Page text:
It's a particular word spin, and I hope it makes you pause. The Big Man speaks, saying we should take from ourselves -- but only if we're inspired! The verb that's used does not mean give, it means quite literally to take, which also is peculiar because how does one take of himself or from himself? How does one provide a contribution on command and guarantee that it's genuinely inspired?
Very little of giving today happens on demand. HaShem doesn't call us on Super Sunday and say we have to give to our local federations or that the local Jewish retirement facility needs funds so we must give. And even if that did happen, would we? What compels us to give? Is it the action of taking of ourselves rather than giving of ourselves? It becomes a two-way street when you take something from your own life, from your own lot, and provide it for others. When you give, it's less so.
I want to start using more folktales on the blog (and really, who doesn't), so let's start with this one, a Yiddish one, that offers perspective on the difference between "giving" and "taking."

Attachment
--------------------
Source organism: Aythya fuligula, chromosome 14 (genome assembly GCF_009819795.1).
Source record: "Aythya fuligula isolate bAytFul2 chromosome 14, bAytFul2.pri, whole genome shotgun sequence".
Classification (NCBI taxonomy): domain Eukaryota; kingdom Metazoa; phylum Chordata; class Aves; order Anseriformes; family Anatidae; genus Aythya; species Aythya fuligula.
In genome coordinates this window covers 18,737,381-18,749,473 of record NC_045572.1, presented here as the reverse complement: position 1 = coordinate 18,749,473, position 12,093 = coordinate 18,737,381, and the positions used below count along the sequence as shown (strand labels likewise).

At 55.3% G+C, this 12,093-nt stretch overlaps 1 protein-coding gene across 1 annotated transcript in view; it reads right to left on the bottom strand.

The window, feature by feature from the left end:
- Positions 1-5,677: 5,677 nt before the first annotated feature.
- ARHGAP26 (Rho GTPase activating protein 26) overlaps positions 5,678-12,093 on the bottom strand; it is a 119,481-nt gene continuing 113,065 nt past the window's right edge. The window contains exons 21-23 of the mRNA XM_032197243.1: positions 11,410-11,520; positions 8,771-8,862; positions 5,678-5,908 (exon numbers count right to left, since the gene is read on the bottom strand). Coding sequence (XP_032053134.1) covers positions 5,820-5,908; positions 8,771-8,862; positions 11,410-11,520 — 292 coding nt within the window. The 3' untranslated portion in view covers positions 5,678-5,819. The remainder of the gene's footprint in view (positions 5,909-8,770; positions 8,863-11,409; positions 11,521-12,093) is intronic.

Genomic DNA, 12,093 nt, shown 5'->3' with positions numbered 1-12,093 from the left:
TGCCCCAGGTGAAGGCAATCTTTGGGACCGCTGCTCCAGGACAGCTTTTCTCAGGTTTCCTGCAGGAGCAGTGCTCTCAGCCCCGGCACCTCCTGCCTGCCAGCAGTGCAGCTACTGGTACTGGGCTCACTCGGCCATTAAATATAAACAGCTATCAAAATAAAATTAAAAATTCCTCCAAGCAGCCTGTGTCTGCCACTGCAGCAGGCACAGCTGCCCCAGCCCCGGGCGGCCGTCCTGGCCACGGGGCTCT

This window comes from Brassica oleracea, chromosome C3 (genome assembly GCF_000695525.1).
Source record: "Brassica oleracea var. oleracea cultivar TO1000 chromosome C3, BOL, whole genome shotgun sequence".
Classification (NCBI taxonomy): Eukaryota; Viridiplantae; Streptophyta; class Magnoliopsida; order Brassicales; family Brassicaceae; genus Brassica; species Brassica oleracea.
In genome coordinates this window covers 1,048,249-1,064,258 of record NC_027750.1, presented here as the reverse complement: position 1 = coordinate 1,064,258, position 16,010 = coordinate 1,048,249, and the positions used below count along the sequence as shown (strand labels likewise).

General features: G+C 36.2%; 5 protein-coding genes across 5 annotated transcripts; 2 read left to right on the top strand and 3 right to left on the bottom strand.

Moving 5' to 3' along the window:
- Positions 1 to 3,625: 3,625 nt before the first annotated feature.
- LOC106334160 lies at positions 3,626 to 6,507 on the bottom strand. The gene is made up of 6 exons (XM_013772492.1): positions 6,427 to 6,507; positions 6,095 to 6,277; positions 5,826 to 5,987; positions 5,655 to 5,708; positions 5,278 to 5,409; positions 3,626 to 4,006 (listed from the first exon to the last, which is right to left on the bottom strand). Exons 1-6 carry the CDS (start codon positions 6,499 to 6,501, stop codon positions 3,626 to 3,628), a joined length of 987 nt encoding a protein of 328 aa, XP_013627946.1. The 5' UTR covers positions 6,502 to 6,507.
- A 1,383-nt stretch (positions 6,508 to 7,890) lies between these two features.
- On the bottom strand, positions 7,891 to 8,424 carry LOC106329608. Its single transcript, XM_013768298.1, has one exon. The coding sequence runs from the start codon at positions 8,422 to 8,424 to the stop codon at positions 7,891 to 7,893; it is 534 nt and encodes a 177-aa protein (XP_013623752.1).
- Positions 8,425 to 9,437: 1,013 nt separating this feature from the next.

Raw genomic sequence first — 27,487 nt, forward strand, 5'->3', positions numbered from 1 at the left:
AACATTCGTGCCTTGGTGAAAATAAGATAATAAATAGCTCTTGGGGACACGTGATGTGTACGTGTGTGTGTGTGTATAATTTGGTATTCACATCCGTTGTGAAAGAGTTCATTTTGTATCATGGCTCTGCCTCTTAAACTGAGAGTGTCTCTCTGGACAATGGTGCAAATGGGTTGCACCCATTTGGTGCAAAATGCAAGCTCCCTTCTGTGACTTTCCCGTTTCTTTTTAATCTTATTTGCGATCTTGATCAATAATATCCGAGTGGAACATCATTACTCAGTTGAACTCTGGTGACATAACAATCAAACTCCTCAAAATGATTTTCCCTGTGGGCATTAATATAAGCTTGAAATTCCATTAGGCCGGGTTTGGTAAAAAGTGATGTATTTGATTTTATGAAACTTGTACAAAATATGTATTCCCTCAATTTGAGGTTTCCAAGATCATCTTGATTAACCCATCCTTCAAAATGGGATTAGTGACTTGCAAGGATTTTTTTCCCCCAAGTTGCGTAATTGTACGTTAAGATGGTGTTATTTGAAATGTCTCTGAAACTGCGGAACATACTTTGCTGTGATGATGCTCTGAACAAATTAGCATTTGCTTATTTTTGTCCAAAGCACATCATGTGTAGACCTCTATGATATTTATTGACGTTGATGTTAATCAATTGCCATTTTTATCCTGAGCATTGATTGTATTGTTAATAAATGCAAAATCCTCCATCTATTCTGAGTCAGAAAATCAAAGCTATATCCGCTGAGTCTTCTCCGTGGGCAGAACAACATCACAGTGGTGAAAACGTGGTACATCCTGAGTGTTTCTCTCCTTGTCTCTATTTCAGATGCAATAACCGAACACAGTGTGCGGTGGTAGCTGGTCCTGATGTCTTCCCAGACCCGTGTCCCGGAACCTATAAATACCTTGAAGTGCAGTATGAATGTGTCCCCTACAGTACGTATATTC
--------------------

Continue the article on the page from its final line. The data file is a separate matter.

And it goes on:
"Yankel the Cheapskate" would not give money to anyone, for any reason. It didn't matter how important the cause. No one could crack him. He just wouldn't contribute. One day, Yankel was crossing the river in a small boat. Suddenly, a huge storm breaks out, and his boat capsizes. Luckily, another boat approached. The sailor calls out to him: "Give me your hand. Give me your hand."
Yankel can barely hear him over the strong winds and the roaring waves. He hears only one word, over and over: "Give, Give..."
And good old Yankel can't help himself. He yells back: "No. I don't give. I don't give."
Again: "Yankel, give me your hand! Give me your hand." And again Yankel screams: "Never. I don't give."
Finally, in desperation, the rescuer yells: "Yankel, take my hand." And Yankel says: "Oh, take? Sure."
I think that this week's parshah offers a spin on what we considering taking. To take something from someone else benefits the self, so perhaps HaShem knew that asking the Israelites to take of themselves would give them a chance to feel a part of the building of the mishkan. No matter how poor or rich, old or young, everyone provided for the construction. Everyone took of themselves to put into the construction of a dwelling place for the shechinah (the divine presence of HaShem).
An old adage says that "A fool gives, a wise person takes." Be the wise person and whenever you offer a contribution or gift, make sure that you're taking of yourself and not just giving. Okay? Okay.
That's your public service announcement for Shabbat. If you want more on the awesome goodness that is tzedakah, I suggest you check out Maimonides Eight Levels of Charity, which is fascinating.